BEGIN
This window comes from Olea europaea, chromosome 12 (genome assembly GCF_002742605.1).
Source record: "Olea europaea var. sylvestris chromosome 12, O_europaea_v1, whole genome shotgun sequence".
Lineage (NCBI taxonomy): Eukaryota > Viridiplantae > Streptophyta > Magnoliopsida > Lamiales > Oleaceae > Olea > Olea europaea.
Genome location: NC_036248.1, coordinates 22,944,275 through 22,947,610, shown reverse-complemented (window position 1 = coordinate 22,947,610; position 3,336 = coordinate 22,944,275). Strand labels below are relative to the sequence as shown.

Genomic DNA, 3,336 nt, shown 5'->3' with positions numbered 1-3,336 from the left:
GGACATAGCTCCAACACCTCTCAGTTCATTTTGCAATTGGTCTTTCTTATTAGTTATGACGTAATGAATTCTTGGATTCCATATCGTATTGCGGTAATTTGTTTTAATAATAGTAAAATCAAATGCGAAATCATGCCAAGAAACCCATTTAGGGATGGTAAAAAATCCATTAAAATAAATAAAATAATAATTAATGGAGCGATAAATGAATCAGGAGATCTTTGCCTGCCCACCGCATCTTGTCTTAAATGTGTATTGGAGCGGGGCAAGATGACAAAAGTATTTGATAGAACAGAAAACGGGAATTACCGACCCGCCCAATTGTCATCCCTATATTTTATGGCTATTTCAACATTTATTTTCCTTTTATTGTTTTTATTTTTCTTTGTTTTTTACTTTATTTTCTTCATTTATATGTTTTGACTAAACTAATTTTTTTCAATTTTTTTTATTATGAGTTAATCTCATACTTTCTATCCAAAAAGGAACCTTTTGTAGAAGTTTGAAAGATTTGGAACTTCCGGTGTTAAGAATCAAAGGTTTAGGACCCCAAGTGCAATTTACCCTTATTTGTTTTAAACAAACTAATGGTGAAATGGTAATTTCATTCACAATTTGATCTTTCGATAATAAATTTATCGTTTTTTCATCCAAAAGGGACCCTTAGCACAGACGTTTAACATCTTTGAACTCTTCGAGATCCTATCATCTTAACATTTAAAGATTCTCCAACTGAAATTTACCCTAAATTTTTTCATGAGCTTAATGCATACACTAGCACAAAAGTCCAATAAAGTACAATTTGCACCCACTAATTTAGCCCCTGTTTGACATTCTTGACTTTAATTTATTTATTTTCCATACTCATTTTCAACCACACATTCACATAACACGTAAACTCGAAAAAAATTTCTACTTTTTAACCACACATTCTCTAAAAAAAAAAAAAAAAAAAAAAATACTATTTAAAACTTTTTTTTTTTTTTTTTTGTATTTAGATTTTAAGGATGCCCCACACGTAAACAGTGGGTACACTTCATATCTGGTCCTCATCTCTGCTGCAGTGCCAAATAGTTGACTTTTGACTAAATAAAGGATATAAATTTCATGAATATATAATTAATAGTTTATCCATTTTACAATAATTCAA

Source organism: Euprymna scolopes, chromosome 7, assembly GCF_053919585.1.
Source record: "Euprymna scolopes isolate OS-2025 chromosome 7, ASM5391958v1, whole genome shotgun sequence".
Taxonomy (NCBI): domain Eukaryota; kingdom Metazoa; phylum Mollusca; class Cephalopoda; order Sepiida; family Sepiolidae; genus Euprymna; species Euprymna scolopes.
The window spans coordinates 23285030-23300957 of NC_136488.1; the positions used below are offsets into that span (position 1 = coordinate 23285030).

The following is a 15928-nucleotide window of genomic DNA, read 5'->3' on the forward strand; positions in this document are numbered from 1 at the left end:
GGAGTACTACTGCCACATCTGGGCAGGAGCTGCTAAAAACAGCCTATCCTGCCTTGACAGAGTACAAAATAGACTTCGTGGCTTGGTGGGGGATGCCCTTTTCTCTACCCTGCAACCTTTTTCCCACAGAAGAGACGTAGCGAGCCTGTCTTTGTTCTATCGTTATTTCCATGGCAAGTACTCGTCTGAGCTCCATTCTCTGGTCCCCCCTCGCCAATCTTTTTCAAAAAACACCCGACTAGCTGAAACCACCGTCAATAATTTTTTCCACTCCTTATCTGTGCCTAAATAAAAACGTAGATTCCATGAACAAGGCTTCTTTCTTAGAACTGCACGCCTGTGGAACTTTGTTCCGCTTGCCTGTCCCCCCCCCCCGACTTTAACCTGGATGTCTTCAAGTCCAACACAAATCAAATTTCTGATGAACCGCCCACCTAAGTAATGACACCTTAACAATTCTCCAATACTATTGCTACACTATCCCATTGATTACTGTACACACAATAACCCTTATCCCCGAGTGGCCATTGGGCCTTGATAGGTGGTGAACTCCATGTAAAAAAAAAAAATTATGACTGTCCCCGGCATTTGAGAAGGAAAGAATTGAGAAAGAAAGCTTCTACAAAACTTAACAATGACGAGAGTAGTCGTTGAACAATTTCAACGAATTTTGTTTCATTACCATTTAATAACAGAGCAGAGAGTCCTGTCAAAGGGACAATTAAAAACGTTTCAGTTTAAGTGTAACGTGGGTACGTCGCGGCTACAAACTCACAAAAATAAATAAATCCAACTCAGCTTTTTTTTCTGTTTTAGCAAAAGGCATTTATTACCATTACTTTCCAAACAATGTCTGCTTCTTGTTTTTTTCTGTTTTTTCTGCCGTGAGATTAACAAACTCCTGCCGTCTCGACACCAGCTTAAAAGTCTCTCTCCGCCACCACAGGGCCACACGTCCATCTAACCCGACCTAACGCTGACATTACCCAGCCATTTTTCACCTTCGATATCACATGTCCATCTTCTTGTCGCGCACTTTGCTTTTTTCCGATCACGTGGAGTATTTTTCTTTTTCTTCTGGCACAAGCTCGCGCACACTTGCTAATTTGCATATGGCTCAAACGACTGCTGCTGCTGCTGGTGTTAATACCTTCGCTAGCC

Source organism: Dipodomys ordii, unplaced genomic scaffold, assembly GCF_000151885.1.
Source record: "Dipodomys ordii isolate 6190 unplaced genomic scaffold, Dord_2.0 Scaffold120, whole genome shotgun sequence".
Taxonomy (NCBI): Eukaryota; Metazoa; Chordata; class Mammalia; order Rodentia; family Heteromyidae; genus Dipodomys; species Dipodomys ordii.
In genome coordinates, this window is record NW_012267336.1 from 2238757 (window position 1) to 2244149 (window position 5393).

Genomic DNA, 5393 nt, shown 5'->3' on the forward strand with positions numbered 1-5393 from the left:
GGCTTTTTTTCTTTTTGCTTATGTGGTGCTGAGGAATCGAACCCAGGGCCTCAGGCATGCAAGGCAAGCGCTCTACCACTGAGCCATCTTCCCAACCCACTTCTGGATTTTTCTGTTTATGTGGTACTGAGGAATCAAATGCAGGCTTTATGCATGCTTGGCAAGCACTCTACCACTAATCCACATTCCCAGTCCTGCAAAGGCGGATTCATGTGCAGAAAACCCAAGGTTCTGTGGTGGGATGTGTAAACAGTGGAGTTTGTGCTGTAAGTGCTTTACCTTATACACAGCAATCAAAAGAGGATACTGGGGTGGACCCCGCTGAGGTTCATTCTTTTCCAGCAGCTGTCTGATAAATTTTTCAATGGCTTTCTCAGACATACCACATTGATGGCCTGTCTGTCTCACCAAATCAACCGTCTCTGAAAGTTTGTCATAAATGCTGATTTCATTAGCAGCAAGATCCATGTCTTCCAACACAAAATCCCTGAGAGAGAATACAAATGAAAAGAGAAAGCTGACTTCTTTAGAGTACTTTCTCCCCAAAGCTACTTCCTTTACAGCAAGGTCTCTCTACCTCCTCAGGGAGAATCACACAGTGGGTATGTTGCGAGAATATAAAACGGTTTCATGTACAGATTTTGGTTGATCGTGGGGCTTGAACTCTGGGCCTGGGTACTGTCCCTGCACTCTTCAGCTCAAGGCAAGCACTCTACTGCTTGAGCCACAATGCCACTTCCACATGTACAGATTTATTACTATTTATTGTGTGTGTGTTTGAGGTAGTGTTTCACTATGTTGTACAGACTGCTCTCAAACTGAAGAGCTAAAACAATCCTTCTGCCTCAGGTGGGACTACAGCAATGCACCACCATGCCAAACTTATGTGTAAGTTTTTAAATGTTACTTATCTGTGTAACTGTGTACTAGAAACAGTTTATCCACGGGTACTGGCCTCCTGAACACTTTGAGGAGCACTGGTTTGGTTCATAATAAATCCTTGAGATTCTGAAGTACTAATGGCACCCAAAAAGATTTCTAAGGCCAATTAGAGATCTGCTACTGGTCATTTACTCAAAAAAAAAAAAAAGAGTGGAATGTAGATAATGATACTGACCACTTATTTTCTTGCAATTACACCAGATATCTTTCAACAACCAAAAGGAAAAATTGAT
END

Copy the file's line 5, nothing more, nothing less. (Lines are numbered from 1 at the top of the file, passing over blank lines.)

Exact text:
Genomic DNA, 3,336 nt, shown 5'->3' with positions numbered 1-3,336 from the left: